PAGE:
Virtualization results in advantageous virtual to physical machine consolidation, wherein several server applications can be run on just one machine. Sans virtualization, one server application would require one physical computer to provide the required unique operating system and technical specification environments. Virtualization optimizes server utilization and the ability to use legacy software and old OS configurations, even with new applications running in the virtual machines that have updated platforms.
Enhanced System Reliability and Security
Businesses definitely benefit from improvements in system reliability and security, something that a highly available virtualized platform is able to provide. Virtualization helps address the problems of system crashes caused by software-induced memory corruption (particularly those related to device drivers). It ensures the improved isolation of I/O resources, creating the benefits of greater security, reliability, and availability.
Mobility and Flexibility through Virtual Desktops
Virtualization greatly supplements cloud computing or everywhere-access to applications for businesses as it offers the advantage of multinational flexibility through virtual desktops that enable the seamless transition between different operating systems. One example that can apply to even a consumer setting is Parallels Desktop for Mac, which allows both OS X and Windows to run on a Mac, with “near-native performance.” Of course, not all businesses will be able to benefit from this advantage, since not all will have the need to use more than one operating system for business transactions. Nevertheless, this is an advantage worth mentioning especially for businesses involved in handling of data handling and various online services that heavily rely on highly available web servers.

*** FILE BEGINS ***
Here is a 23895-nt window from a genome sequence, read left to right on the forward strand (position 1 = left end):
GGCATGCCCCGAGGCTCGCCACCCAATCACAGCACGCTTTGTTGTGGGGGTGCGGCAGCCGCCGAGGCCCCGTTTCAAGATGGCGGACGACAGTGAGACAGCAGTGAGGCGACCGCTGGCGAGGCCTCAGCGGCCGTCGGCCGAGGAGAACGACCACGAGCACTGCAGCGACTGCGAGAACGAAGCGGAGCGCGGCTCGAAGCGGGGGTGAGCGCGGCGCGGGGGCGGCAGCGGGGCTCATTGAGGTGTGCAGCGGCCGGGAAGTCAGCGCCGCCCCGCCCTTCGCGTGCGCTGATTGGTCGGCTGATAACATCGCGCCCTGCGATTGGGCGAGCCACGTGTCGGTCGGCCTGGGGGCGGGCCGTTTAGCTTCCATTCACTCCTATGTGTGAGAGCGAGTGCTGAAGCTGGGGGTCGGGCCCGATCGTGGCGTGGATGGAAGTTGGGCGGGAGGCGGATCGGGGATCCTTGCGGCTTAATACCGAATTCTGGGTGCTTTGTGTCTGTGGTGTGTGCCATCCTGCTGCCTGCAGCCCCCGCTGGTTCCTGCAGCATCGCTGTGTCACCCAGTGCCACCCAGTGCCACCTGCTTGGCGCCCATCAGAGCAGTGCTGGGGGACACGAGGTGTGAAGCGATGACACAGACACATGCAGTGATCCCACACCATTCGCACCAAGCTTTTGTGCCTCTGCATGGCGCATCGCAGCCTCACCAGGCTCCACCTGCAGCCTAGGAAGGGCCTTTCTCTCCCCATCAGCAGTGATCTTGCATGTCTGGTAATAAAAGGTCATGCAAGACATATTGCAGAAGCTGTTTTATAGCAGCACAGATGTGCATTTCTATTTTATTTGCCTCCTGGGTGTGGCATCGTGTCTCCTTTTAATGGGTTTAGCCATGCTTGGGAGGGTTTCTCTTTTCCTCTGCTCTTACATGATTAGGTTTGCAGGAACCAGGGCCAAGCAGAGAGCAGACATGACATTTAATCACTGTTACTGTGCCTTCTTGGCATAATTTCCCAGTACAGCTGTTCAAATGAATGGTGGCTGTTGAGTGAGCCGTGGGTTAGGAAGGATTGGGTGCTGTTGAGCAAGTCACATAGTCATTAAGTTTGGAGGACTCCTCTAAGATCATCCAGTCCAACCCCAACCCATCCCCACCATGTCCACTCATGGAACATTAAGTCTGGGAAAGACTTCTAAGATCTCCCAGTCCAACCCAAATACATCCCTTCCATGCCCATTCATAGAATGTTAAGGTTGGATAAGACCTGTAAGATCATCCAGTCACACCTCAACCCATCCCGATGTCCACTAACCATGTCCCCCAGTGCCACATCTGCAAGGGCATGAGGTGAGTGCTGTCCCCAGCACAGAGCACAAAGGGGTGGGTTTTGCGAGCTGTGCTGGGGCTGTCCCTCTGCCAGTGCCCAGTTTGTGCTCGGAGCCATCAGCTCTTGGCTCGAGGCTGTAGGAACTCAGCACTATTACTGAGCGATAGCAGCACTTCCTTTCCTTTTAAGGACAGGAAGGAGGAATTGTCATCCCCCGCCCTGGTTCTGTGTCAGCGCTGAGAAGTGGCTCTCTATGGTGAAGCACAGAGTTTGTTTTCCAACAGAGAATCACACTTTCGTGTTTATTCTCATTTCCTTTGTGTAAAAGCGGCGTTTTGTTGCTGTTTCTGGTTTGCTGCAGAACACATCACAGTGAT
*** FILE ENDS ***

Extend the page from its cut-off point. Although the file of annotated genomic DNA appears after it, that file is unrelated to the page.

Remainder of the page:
Load Balancing and Disaster Recovery
Virtualization also offers the potential for dynamic load balancing, wherein workload is distributed to underutilized servers to ease burden on overused ones, thereby ensuring efficient server resource utilization. This plays a major role in enabling high availability. This comes in various implementations, such as DNS-based approach and installing an appliance. In this regard, load balancing through a cloud-based approach or a platform-as-a-service is among the more flexible means, regardless of the size of implementation.
In this regard, disaster recovery is made possible in virtualized platforms as virtualization technology enables the creation of a virtual image on a machine to be quickly re-imaged on another server in cases of machine failures. Being highly available while ensuring efficient server operation certainly benefits businesses that make use mission critical applications.
Virtualization is a technology that is expected to become more widely adopted by businesses, institutions, and organizations. The advantages it offers are certainly worth pursuing. From the server operation cost reduction to network efficiency and higher availability, there’s just no reason why businesses should refuse using it.